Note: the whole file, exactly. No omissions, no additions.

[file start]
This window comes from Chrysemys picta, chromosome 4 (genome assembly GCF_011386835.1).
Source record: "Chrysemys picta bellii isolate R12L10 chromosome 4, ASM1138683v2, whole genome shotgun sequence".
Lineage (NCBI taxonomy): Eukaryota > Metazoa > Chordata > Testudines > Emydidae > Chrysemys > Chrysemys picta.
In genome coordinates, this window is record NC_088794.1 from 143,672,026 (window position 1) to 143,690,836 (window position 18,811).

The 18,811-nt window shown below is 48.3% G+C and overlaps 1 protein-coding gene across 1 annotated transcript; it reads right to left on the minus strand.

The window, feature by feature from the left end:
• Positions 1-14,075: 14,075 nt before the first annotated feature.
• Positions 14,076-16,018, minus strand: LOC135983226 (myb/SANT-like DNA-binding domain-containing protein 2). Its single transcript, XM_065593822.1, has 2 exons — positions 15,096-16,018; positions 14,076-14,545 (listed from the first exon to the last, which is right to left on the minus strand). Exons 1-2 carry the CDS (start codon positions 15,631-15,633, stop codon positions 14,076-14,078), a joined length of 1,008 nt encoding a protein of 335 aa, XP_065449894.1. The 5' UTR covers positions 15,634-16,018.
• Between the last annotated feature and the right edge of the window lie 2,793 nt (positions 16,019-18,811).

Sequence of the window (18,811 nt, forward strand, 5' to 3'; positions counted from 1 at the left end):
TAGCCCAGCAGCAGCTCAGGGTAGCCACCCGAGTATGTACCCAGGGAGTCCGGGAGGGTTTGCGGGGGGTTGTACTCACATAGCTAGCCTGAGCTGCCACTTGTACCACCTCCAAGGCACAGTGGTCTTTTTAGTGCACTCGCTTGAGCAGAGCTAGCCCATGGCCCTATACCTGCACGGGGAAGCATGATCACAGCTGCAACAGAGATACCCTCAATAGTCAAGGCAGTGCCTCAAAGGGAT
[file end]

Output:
This window comes from Chrysemys picta, chromosome 4 (genome assembly GCF_011386835.1).
Source record: "Chrysemys picta bellii isolate R12L10 chromosome 4, ASM1138683v2, whole genome shotgun sequence".
Lineage (NCBI taxonomy): Eukaryota > Metazoa > Chordata > Testudines > Emydidae > Chrysemys > Chrysemys picta.
In genome coordinates, this window is record NC_088794.1 from 143,672,026 (window position 1) to 143,690,836 (window position 18,811).

The 18,811-nt window shown below is 48.3% G+C and overlaps 1 protein-coding gene across 1 annotated transcript; it reads right to left on the minus strand.

The window, feature by feature from the left end:
• Positions 1-14,075: 14,075 nt before the first annotated feature.
• Positions 14,076-16,018, minus strand: LOC135983226 (myb/SANT-like DNA-binding domain-containing protein 2). Its single transcript, XM_065593822.1, has 2 exons — positions 15,096-16,018; positions 14,076-14,545 (listed from the first exon to the last, which is right to left on the minus strand). Exons 1-2 carry the CDS (start codon positions 15,631-15,633, stop codon positions 14,076-14,078), a joined length of 1,008 nt encoding a protein of 335 aa, XP_065449894.1. The 5' UTR covers positions 15,634-16,018.
• Between the last annotated feature and the right edge of the window lie 2,793 nt (positions 16,019-18,811).

Sequence of the window (18,811 nt, forward strand, 5' to 3'; positions counted from 1 at the left end):
TAGCCCAGCAGCAGCTCAGGGTAGCCACCCGAGTATGTACCCAGGGAGTCCGGGAGGGTTTGCGGGGGGTTGTACTCACATAGCTAGCCTGAGCTGCCACTTGTACCACCTCCAAGGCACAGTGGTCTTTTTAGTGCACTCGCTTGAGCAGAGCTAGCCCATGGCCCTATACCTGCACGGGGAAGCATGATCACAGCTGCAACAGAGATACCCTCAATAGTCAAGGCAGTGCCTCAAAGGGAT